(Now, to tie this back into addiction. Sorry not sorry but there may be triggers ahead; sometimes it’s unavoidable…)
Earlier this year I would have been incapable of experiencing such high levels of wonder, of excitement, of hope, of courage, of honesty, of belief, of rejection, and of flat out, utter despondency… without having interrupted the process (probably more than once) to use pornography as a means of trying to “temper my emotions.” I don’t know any easier way to say that…
While I was in the addiction, I would have caved in the face of so many strong feelings. And I would have believed that I was “protecting” myself from emotional suffering.
But I went through the whole process in less than an hour… from step A to step B to step C all the way to “Oh that sucks. I feel sad that I don’t qualify but I’ll just keep on keepin’ on and be on the lookout for the next opportunity, whatever it may be and wherever it might come from…”
And it wasn’t until after the fact… that I caught myself thinking,
“A month ago this experience would have made me want pornography.”
And yet, on the day this experience actually happened… no desire at all.
How You Respond In Those Moments Is Critical
Let me be totally clear:
Having one difficult experience, and realizing that one experience did not compel me to feed that addiction… does not mean I’m “cured.” It does not mean all the hard work is done. It does not mean it’s time to stop praying, or learning new habits, or making healthier choices, or going to counseling to fully comprehend what draws me to addictive behavior to begin with…
But it does mean… that I don’t have to go through every day, constantly on the lookout, always worried about “which trigger will be the one to trip me up?” That I don’t have to stay trapped in the memory of the thing that I used to do but that no longer controls me or limits me or says anything at all about who I am today.
That I can step fully and freely into a future where ultimately I won’t think about it at all, beyond the occasional “oh, yeah, I used to do that… thank goodness I don’t do it anymore.”
And that I don’t have to feel worried about being controlled by this addiction for the rest of my life.
And that mindset doesn’t happen overnight. In fact in the early stages of withdrawal you might not believe it will happen at all. I felt like I would live the rest of my days trapped in a waking nightmare filled with memories of all the wrong choices I had made over the decades, and that the images in my mind would forever stand between me and healthy and happy interpersonal relationships with women (well, with any human being, but pornography in particular really alters how one interacts with women).
But those horrible, scary thoughts and feelings that even though you’ve quit, you’ll never truly be free…
Those are temporary.
If you’re patient enough, they will fade. And one day… you will have a real life experience, that will take you on an emotional roller coaster (of limited duration, though), and it’ll be exciting! And it’ll be scary. And it may or may not end in total and complete ego annihilation!!! (Lol…)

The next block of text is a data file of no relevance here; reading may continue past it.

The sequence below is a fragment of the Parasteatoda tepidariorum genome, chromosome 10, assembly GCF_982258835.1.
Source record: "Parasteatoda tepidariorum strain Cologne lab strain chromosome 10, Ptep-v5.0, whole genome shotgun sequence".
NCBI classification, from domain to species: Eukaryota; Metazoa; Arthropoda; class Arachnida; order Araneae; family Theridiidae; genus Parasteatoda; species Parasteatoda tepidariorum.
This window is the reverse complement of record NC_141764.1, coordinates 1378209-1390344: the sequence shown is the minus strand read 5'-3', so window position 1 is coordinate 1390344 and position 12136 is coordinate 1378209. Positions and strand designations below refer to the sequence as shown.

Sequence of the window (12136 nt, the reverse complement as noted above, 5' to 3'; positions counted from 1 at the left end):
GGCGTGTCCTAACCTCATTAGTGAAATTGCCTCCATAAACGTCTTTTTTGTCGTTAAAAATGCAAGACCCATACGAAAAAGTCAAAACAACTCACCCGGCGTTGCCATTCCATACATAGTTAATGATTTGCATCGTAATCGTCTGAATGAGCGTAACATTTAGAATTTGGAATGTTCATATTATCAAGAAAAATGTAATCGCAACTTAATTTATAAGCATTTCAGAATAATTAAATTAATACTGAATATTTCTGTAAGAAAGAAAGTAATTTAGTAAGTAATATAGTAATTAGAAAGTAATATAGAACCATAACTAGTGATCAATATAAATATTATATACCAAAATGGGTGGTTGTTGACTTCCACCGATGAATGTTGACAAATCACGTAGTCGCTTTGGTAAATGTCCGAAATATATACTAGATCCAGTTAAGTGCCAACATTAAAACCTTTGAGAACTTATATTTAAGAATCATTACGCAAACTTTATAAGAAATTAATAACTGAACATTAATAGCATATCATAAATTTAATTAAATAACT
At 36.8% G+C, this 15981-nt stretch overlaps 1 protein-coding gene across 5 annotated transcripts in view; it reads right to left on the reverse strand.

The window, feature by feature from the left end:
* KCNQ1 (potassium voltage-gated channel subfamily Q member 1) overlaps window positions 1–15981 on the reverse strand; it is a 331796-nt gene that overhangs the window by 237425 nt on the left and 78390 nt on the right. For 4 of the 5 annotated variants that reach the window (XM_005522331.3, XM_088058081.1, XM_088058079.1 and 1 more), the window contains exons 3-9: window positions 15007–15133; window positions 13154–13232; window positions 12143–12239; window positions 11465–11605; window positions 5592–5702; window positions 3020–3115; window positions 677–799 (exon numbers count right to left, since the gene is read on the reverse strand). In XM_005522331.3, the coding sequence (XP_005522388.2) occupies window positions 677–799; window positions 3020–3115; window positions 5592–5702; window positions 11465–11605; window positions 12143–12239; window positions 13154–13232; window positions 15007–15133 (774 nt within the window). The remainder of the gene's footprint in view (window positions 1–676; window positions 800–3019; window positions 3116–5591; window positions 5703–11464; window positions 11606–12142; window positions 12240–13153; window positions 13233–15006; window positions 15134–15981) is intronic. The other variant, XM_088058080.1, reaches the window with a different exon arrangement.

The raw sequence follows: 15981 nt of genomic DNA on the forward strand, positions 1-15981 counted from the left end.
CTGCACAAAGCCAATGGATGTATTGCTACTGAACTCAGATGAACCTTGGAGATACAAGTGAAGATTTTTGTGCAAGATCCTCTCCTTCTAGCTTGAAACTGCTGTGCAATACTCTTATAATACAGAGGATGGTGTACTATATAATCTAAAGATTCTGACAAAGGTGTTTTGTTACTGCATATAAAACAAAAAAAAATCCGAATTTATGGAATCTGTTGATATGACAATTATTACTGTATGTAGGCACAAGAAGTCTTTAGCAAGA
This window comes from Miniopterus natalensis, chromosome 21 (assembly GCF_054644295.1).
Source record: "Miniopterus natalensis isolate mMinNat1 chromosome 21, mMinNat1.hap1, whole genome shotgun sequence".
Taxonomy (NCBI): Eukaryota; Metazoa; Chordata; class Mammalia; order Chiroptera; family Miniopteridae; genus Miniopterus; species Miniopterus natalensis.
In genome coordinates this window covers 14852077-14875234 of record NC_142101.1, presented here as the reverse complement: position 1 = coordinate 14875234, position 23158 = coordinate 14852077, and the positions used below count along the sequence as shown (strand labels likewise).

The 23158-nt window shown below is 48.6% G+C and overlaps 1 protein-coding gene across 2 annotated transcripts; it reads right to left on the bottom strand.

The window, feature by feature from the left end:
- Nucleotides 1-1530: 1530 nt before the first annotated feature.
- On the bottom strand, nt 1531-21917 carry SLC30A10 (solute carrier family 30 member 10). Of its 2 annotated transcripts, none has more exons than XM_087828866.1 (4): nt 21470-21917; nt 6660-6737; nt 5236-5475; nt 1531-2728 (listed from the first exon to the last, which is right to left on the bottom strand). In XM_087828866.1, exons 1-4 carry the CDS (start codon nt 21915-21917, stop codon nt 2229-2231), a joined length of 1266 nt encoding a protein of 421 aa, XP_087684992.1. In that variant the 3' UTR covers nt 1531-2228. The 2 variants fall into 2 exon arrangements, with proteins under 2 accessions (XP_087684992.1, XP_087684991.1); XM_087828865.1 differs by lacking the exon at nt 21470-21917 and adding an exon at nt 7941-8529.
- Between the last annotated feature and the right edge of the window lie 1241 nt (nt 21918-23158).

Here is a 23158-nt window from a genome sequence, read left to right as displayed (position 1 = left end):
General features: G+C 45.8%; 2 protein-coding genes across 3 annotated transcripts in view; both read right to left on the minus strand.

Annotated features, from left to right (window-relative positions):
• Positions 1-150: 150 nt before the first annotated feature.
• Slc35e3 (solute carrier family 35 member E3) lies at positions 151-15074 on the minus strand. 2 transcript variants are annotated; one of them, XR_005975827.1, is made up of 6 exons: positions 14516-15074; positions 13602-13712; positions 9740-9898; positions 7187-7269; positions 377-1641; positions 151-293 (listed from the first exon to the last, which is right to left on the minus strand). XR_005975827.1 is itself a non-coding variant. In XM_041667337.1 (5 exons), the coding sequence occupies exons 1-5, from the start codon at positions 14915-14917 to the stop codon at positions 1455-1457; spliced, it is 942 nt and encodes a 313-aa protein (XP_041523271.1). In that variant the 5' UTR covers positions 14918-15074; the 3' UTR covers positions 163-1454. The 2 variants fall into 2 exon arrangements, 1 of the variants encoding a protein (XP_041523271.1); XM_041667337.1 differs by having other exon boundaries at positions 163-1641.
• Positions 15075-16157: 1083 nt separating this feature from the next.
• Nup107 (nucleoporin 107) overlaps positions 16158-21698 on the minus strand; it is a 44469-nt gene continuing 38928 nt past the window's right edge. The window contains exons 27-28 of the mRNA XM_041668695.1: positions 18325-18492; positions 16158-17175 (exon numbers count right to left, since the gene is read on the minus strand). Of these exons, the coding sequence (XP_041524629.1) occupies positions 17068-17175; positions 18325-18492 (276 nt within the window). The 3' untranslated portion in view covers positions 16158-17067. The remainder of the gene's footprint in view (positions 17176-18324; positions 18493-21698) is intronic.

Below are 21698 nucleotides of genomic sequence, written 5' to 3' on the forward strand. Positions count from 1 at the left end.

But it won’t matter. Because you will have grown to a point where you intrinsically understand… that life just happens like that sometimes. (Spoiler: Life actually happens like that all the time… we just usually don’t notice because t.v. and Netflix have some really good programming to keep us distracted…)
Different Choices, Over Time, Will Lead to Different Results
Really, this is true of any behavior or thought pattern, but it’s really important for addicts and friends and families of addicts to understand… that real and lasting change requires real, consistent effort.
It is highly unlikely that you will just wake up one morning and be “done” with an addiction!
But… if you’re patient, and persistent, and you’re willing to let go of what you can, and to sit with what you must, and to rearrange what remains, into a new and healthier outlook on your life and your journey and your self-worth… you will have those moments.
And that. Is when. You will know… That. You. Are. Free. That this particular past addiction will never control you again.
And no matter how long it takes, or how difficult the road ahead may appear…
That feeling is amaze-balls. And it’s there, waiting for you.
You won’t get there overnight. It won’t happen without struggle, and failure, and disappointment. You probably won’t get it right the first time… or the second… or maybe not even the tenth…
But… if you can learn to just be aware of situations or events that trigger your addiction… if you can recognize that you do have a choice, in each of the early steps of the addiction cycle… if you can even just occasionally choose not to give in to the addiction, but instead to just sit for a minute with the uncomfortable thoughts and feelings that the addiction is supposed to “protect” you from…
Over time you can unravel addictive thought patterns, beliefs, and behaviors. And if you’re patient with yourself, and willing to be and to feel truly vulnerable… you can learn that you actually don’t need the addiction in your life… and, in fact… you never did.